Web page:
A small voice kept whispering “one bin” but we’d been up the coast for a week and missed a garbage collection.
Had the one we missed been a two binner meaning this week would be a one binner, or had we missed a one binner and were therefore looking at a two binner?
My wife, who has the good fortune of never being wrong, went for two bins.
“I’m not so sure,” I said as I flopped into the chair beside her home office desk.
It was smothered in cushions and as my rear end connected with them they slid forward and I landed hard on the wooden floor, my tailbone bouncing off the timber.
At the very moment of impact, my right leg was stricken with an agonising cramp which competed with the pain from what felt like a fractured bum.
My shrieks alerted the dog which is presently staying with us and which sensing play time, leapt on me and began licking my face. I was stricken, unable to move, the lower half of my body paralysed with pain.
“Get the dog” I howled which now had its tongue inserted in my ear and appeared to be getting quite amorous.
“Help me up” I roared to my wife who had collapsed in the corner of the room and appeared to be suffering some form of seizure.
“I can’t” she gasped. “I’m laughing too much”.
I eventually crawled to the desk and hauled myself upright and with my rear end throbbing, hobbled down to the footpath hauling one bin and then the other.
Come the morning and the bang-thump-crash of the garbage truck shattered the peace.
One down, one to go but no! I had committed one of the classic urban sins. I had misled the entire street into wheeling out two bins, my misjudgment causing a ripple effect which ran from house to house.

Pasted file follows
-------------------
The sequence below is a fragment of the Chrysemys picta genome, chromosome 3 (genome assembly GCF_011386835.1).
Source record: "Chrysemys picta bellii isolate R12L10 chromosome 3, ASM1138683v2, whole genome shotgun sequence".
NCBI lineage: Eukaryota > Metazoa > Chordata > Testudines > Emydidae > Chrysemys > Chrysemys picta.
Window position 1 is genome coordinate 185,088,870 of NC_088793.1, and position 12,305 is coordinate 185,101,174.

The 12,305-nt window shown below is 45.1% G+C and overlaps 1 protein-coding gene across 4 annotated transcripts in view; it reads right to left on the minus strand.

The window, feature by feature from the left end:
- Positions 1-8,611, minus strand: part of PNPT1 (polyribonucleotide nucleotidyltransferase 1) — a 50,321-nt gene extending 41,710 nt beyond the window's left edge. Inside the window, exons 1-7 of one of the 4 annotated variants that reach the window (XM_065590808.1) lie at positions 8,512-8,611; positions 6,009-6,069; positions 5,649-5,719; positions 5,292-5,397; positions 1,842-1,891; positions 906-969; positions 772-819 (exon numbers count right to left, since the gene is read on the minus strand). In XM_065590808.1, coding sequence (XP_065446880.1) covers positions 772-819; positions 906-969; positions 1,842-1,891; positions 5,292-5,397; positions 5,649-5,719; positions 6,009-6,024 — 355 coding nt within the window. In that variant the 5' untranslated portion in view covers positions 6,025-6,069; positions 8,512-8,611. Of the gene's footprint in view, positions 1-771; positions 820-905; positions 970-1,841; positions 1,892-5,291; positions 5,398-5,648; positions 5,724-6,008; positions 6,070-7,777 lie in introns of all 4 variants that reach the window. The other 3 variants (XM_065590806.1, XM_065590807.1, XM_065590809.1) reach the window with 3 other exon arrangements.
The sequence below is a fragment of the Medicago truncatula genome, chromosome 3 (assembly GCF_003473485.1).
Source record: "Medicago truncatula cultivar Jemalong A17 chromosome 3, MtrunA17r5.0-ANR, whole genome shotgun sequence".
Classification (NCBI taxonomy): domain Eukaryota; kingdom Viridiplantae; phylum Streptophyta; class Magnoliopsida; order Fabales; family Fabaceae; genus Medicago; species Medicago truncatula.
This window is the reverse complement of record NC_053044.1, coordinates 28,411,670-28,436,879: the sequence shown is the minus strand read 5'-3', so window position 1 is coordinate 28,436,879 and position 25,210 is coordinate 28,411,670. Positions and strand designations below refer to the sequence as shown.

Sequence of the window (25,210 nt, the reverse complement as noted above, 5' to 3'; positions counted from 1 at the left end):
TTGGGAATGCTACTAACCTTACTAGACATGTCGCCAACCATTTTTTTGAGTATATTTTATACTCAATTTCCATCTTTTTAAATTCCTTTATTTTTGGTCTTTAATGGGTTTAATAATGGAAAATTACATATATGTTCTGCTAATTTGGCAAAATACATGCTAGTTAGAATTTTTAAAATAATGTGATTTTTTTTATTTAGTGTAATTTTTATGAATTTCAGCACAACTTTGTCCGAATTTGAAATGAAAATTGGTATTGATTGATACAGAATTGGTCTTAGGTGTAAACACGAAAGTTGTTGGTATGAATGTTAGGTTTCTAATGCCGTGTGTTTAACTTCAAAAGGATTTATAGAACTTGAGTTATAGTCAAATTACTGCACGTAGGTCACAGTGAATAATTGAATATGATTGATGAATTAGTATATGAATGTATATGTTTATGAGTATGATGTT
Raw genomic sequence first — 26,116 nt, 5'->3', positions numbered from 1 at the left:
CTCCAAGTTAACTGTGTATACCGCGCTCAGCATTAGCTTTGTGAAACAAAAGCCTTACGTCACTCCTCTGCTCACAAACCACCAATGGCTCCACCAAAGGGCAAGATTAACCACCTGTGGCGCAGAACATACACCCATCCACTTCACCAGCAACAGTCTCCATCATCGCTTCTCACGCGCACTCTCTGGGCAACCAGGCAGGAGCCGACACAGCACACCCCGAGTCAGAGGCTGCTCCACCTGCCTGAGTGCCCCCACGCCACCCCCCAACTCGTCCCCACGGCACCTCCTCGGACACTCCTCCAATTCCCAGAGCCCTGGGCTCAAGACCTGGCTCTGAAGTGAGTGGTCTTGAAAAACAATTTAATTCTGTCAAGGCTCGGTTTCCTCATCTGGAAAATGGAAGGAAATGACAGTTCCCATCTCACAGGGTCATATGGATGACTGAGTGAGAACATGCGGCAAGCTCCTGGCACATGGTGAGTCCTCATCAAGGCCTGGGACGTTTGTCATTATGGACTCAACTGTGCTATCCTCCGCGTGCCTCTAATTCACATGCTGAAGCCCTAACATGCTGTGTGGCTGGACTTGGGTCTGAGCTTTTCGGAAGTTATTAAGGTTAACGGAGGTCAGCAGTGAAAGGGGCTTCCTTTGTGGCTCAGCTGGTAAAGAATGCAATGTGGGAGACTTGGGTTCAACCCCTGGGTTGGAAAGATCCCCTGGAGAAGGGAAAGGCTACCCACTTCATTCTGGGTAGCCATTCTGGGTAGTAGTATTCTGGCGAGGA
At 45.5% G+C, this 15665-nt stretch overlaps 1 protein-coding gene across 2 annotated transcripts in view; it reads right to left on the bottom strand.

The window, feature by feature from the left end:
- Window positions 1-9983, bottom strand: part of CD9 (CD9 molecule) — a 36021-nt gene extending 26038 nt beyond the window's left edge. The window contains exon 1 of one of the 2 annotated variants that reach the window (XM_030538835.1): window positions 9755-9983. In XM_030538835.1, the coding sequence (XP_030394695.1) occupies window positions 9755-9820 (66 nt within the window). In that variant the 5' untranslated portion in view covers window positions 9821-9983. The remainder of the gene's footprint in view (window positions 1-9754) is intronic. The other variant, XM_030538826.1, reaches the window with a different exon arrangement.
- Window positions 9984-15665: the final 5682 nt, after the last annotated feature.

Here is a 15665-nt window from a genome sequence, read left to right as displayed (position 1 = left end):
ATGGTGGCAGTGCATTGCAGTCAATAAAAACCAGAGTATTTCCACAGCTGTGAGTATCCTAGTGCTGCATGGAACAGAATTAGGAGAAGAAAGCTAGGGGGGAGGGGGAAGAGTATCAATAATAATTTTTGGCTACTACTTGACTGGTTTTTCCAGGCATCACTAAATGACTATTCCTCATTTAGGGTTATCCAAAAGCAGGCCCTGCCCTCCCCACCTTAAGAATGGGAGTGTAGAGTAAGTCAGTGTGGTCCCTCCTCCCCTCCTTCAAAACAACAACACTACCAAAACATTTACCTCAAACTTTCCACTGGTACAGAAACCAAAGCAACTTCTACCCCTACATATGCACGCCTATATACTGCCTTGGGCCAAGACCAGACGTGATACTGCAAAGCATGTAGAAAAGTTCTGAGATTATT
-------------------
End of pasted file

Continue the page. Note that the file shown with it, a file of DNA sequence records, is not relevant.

I imagined the conversations which must have taken place behind the heavily curtained windows.
“I’m sure it’s a one binner but O’Connor’s put out two,” says one.
“Isn’t he the man who collects the newspaper from the lawn in his underwear and told the man in Number 6 to get effed at the street Christmas drinks?”
“That’s him, but just because he’s disgusting doesn’t mean he doesn’t know his bins.”
The morning ticked by and one by one, the still-full recycle bins were wheeled back behind their fences, their owners casting dark glances towards our house.
I waited until late afternoon to retrieve ours, limping down the driveway, what little that had remained of my street credibility shredded.
The dog followed, wagging its tail in sympathy.
“You were wrong” I said to my wife. “The bins are a man-thing. I merely offered an opinion,” she replied airily.
“What will happen when we downsize and move into our apartment? Everyone can’t have bins. Do you just toss your garbage over the balcony and down into the back of a waiting truck on bin day?” I wondered.
“They have chutes,” she said. “You just tip it down a chute.”
“And the newspaper?” I asked. “You’ll have to walk to the newsagent. You might like to try wearing pants,” she replied.
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